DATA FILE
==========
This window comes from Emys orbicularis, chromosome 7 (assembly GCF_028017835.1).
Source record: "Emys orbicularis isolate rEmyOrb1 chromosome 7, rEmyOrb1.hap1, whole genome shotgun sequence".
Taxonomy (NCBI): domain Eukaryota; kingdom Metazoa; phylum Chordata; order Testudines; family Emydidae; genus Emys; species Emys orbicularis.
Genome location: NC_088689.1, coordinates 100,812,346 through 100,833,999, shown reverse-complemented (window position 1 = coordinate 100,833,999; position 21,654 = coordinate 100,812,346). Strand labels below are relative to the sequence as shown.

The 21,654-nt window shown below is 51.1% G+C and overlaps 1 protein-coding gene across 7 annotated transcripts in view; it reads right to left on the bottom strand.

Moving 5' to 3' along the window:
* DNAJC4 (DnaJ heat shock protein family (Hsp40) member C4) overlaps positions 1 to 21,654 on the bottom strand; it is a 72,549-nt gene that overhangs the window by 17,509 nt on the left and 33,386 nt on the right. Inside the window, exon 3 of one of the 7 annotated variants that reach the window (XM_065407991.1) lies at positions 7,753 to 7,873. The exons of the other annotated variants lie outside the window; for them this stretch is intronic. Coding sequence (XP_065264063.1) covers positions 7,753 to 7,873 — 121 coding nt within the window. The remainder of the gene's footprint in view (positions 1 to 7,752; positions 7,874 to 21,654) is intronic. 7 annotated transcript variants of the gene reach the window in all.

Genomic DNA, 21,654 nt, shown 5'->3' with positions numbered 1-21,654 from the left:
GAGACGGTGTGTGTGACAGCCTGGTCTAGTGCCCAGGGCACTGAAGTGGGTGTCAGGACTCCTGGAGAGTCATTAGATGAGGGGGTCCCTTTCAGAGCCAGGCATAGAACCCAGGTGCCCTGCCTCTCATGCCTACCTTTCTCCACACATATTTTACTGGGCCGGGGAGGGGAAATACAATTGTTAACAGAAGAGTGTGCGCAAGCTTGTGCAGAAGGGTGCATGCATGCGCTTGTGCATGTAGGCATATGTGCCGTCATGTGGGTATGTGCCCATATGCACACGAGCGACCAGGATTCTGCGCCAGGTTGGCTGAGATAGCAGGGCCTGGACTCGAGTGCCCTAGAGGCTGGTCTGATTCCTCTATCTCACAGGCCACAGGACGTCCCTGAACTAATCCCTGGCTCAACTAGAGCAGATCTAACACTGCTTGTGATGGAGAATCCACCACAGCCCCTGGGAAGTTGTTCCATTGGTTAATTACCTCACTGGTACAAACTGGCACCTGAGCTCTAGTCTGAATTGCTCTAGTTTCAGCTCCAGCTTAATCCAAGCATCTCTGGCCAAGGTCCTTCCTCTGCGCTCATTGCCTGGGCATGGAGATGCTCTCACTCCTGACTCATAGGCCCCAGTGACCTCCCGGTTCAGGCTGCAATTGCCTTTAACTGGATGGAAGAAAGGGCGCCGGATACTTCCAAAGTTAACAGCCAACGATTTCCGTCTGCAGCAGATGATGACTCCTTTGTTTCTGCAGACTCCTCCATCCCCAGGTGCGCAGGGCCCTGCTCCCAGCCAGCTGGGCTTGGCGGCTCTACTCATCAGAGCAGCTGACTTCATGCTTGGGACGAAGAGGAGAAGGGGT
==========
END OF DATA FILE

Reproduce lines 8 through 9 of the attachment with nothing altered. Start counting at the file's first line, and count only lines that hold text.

Genomic DNA, 21,654 nt, shown 5'->3' with positions numbered 1-21,654 from the left:
GAGACGGTGTGTGTGACAGCCTGGTCTAGTGCCCAGGGCACTGAAGTGGGTGTCAGGACTCCTGGAGAGTCATTAGATGAGGGGGTCCCTTTCAGAGCCAGGCATAGAACCCAGGTGCCCTGCCTCTCATGCCTACCTTTCTCCACACATATTTTACTGGGCCGGGGAGGGGAAATACAATTGTTAACAGAAGAGTGTGCGCAAGCTTGTGCAGAAGGGTGCATGCATGCGCTTGTGCATGTAGGCATATGTGCCGTCATGTGGGTATGTGCCCATATGCACACGAGCGACCAGGATTCTGCGCCAGGTTGGCTGAGATAGCAGGGCCTGGACTCGAGTGCCCTAGAGGCTGGTCTGATTCCTCTATCTCACAGGCCACAGGACGTCCCTGAACTAATCCCTGGCTCAACTAGAGCAGATCTAACACTGCTTGTGATGGAGAATCCACCACAGCCCCTGGGAAGTTGTTCCATTGGTTAATTACCTCACTGGTACAAACTGGCACCTGAGCTCTAGTCTGAATTGCTCTAGTTTCAGCTCCAGCTTAATCCAAGCATCTCTGGCCAAGGTCCTTCCTCTGCGCTCATTGCCTGGGCATGGAGATGCTCTCACTCCTGACTCATAGGCCCCAGTGACCTCCCGGTTCAGGCTGCAATTGCCTTTAACTGGATGGAAGAAAGGGCGCCGGATACTTCCAAAGTTAACAGCCAACGATTTCCGTCTGCAGCAGATGATGACTCCTTTGTTTCTGCAGACTCCTCCATCCCCAGGTGCGCAGGGCCCTGCTCCCAGCCAGCTGGGCTTGGCGGCTCTACTCATCAGAGCAGCTGACTTCATGCTTGGGACGAAGAGGAGAAGGGGT